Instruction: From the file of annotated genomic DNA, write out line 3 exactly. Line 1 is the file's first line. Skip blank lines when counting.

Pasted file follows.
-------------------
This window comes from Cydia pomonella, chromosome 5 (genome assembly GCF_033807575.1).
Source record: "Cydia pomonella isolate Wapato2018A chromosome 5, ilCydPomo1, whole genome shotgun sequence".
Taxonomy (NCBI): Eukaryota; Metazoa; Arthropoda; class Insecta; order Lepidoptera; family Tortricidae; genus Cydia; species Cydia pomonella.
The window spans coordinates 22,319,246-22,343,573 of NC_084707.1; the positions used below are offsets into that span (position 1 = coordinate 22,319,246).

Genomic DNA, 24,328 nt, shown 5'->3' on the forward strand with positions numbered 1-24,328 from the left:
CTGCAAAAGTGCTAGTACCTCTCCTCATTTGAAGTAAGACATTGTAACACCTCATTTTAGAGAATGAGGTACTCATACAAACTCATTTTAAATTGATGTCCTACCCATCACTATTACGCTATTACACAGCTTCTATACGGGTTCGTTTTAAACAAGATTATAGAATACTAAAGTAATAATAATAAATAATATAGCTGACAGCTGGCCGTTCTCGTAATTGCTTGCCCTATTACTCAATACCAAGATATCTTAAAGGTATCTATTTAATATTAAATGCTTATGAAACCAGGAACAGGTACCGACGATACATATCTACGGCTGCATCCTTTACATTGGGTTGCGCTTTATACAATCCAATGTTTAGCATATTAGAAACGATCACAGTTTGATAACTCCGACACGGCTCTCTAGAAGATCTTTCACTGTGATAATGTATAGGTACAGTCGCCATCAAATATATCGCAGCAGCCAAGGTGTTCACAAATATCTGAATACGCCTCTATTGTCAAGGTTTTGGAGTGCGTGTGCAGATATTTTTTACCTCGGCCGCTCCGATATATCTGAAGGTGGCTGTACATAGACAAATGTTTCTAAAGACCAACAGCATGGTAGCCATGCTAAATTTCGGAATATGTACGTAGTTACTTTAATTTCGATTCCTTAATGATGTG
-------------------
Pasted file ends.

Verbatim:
Taxonomy (NCBI): Eukaryota; Metazoa; Arthropoda; class Insecta; order Lepidoptera; family Tortricidae; genus Cydia; species Cydia pomonella.